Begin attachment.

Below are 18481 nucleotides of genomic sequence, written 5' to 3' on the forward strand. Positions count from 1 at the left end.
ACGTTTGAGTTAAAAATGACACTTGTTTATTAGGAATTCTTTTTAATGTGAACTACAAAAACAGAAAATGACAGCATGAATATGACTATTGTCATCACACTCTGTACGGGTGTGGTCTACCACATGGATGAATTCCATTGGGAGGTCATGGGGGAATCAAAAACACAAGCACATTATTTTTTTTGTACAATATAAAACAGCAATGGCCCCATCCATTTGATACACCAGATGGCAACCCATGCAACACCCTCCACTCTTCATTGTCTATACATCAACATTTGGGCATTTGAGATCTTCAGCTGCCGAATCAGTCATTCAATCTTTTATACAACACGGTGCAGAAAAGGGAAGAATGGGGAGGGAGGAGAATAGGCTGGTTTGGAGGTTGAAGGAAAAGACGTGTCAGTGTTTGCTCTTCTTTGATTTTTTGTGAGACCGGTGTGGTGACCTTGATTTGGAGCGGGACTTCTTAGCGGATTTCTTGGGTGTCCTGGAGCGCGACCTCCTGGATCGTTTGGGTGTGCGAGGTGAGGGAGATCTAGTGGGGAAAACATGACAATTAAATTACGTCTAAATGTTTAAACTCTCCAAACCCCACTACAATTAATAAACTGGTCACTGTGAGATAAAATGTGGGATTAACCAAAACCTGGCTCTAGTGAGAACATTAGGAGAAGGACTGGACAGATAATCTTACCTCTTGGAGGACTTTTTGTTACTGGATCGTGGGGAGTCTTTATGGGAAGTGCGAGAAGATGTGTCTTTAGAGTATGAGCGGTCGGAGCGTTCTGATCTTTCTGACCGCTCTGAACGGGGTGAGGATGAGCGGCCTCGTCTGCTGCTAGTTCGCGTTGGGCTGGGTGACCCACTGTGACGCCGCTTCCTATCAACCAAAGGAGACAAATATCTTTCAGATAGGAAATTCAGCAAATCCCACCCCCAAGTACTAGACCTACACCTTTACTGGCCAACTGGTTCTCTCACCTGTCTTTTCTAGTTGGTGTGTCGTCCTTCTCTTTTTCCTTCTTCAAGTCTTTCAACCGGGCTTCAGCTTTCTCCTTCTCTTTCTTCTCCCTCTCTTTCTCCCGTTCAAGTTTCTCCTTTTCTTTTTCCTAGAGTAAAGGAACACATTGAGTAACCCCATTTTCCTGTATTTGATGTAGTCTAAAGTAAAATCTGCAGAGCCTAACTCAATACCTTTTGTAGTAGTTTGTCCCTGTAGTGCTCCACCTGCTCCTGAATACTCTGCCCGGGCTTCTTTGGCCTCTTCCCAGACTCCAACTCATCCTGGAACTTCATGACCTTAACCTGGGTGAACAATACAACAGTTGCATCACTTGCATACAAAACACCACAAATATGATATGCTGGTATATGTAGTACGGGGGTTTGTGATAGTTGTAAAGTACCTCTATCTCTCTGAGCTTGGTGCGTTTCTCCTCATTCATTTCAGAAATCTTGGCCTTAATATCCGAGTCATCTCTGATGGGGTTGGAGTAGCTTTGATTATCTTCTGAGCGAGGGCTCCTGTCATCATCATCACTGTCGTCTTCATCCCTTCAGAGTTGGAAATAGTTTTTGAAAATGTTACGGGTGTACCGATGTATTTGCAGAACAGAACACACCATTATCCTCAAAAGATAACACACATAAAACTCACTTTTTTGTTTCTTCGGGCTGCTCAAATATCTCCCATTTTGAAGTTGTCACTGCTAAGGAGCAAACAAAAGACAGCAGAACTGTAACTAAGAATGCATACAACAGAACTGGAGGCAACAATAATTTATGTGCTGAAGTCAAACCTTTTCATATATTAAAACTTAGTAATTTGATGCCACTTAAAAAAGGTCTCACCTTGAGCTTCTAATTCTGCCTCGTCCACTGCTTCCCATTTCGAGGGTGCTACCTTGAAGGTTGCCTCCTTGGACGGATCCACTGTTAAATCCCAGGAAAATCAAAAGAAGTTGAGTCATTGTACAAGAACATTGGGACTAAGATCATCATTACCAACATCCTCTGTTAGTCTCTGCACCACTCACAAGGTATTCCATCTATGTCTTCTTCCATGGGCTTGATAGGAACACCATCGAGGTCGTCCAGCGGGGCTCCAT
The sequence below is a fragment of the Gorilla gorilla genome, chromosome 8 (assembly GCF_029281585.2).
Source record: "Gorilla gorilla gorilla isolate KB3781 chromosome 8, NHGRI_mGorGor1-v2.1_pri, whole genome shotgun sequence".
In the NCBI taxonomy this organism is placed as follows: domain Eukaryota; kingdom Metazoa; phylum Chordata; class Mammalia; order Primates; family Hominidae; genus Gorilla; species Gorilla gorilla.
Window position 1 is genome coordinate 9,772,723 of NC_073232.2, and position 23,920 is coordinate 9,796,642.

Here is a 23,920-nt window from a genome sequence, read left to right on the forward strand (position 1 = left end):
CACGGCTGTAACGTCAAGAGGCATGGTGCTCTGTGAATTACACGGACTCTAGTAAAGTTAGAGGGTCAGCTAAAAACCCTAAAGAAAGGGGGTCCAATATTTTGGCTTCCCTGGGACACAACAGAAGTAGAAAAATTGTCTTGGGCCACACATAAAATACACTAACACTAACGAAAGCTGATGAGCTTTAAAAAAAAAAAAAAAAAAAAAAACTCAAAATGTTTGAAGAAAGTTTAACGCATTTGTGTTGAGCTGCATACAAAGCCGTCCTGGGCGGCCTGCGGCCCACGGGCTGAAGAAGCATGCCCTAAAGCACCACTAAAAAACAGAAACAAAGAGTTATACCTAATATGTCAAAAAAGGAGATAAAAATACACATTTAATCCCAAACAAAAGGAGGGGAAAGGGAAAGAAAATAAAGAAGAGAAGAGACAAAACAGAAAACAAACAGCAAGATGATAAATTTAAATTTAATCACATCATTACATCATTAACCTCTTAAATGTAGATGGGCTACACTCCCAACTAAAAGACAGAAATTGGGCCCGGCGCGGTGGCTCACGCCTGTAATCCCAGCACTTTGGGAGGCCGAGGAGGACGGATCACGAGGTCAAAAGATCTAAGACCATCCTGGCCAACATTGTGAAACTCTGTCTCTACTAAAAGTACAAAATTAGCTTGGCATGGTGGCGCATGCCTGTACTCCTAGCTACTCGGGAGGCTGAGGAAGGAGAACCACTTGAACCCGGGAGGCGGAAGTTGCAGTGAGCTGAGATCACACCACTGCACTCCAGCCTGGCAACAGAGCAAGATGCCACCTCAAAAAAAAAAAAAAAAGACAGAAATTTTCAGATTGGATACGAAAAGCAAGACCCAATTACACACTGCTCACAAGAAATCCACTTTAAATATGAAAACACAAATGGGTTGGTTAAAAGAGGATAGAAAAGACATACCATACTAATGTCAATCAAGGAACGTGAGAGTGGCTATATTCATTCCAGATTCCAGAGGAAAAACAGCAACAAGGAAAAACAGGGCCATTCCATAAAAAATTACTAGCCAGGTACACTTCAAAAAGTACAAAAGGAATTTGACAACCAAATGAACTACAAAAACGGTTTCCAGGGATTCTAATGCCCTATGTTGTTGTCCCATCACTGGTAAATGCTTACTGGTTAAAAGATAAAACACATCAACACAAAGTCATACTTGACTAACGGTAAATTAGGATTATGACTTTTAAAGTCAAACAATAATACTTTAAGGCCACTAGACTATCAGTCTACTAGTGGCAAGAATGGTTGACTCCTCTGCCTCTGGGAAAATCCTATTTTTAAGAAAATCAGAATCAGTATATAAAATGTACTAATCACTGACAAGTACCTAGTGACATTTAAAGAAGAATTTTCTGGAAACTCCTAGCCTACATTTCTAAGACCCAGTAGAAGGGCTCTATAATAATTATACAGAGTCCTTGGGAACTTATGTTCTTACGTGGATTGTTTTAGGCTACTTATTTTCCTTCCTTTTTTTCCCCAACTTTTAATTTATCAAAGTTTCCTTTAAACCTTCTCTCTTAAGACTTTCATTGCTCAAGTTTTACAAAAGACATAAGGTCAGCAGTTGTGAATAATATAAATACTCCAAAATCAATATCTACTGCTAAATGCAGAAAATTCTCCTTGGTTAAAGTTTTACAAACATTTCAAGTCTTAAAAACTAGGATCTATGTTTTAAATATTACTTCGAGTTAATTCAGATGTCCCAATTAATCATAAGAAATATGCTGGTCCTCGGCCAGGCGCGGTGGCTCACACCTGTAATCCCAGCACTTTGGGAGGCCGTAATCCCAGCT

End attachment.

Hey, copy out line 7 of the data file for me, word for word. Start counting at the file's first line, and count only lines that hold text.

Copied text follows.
Here is a 23,920-nt window from a genome sequence, read left to right on the forward strand (position 1 = left end):